3. Rehearse it. Yes, it is important to practice your messages out loud. Many executives I have coached practice on their drives to and from work. You might also use a voice recorder (often integrated into your mobile phone) to get used to delivering the message out loud. The recording is for you; no one else need listen. What’s more, as my colleague and consultant Kathy Macdonald advises, you can time yourself. That’s good practice for keeping messages short and tight. (Note: do not try to drive and record at the same time.)

Many of you reading this may be saying, “Great idea, but who’s got time for this?” My response is make time. One executive who helped me learn the importance of leadership messaging is Paul Saginaw, co-founder of Zingerman’s — once judged by Inc. magazine as “one of America’s coolest companies.” As Ann Arbor-based Zingerman’s grew from a deli to a collection of food-related businesses, the number of employees grew exponentially. Paul found himself stretched thin as all entrepreneurs do, but he disciplined himself to think ahead to how he could continue providing insight and direction to key employees. He prepared messages in advance so that if he encountered a person he needed to speak to he would have something cogent and coherent to say, not in greeting but in the form of tangible advice.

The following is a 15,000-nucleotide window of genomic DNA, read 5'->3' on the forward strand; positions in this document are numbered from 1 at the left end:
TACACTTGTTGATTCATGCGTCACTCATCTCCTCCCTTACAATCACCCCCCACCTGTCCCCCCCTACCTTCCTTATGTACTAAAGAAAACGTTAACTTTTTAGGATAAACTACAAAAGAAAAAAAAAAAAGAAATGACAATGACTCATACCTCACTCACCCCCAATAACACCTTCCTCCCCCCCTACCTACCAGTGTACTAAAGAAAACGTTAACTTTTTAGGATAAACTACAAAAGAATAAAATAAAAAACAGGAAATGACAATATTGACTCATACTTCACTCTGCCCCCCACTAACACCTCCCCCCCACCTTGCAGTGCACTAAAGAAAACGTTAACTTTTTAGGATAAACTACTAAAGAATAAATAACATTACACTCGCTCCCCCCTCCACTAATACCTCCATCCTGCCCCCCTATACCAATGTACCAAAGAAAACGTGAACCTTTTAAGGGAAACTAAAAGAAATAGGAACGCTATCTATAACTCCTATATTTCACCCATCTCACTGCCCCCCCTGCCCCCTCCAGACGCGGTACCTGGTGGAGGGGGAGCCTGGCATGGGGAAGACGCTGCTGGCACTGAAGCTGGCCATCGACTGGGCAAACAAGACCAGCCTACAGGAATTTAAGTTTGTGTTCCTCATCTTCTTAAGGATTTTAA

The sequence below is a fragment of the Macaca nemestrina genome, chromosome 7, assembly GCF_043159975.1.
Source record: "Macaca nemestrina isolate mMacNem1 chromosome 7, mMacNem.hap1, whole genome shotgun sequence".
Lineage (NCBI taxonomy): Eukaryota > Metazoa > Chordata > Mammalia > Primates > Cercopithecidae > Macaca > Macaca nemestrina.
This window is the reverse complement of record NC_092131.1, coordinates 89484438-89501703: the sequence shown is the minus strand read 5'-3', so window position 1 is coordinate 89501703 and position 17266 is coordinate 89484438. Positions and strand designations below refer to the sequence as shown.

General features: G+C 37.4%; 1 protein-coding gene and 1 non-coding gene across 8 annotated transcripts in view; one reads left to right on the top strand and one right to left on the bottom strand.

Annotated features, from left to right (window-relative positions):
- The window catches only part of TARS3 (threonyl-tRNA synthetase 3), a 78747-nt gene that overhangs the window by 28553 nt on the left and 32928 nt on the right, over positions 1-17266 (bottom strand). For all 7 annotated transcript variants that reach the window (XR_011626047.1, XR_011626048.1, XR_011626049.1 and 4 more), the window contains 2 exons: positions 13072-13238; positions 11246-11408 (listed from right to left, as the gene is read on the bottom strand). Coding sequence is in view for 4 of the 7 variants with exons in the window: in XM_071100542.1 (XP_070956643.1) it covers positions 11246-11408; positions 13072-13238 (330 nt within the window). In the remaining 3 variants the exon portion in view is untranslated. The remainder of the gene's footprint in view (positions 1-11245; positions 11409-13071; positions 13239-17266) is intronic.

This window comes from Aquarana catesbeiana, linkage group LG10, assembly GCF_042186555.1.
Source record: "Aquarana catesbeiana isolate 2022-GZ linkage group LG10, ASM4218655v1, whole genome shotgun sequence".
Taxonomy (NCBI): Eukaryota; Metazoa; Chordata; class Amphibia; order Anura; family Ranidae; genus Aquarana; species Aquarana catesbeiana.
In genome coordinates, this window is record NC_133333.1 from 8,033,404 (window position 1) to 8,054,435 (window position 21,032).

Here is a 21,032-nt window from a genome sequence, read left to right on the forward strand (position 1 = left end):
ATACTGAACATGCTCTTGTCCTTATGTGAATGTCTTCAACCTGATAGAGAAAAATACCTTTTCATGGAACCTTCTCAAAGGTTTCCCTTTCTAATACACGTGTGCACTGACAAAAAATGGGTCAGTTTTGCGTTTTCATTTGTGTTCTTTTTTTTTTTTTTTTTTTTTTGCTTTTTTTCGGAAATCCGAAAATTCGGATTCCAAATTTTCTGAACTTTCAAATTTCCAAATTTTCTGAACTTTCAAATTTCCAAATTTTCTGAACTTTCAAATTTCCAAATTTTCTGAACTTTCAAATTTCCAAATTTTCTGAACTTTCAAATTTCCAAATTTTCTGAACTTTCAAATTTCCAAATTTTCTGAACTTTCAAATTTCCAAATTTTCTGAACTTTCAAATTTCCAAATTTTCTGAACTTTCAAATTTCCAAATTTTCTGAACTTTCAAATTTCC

Preparing your key messages in advance has another advantage. It will help scripting more formal presentations easier because you will have a collection of key thoughts prepared. This will help you become a more fluent and polished presenter. And when you are asked questions, you will have the verbal dexterity to deliver a reply that shows command of the issues as well as an ease that radiates confidence.

First posted on 9/30/2009

VIDEO: Don’t Act Like the Smartest Person in the Room

Sometimes it pays to shut up! Especially when you are really smart.

As a bright and capable performer, you will have plenty of opportunities to show what you know and how you know it but one thing you can never do is – show off! People in power don’t like it and people you work with find it annoying.

Smart people who know when to speak up and when to act on their initiatives are a special breed. Don’t squander your opportunities by showing off. Let your cool demeanor speak for you.

First posted on Smart Brief 11/01/2013


Three Ways to Remove Ego from Decision-Making (HBR)

When President Barack Obama wrestled in 2009 with the issue of what to do next in Afghanistan, there is absolutely one thing he could not do: Make it personal. That is precisely the mistake that his predecessor, Lyndon Johnson made when escalating the war in Vietnam.

Again and again, as is made clear by listening to tapes of him in the Oval Office, Johnson personalized the war not as the United States versus North Vietnam (or Russia and China), but as LBJ against the world, be it the enemy abroad or those inside his administration and throughout the nation who protested the war.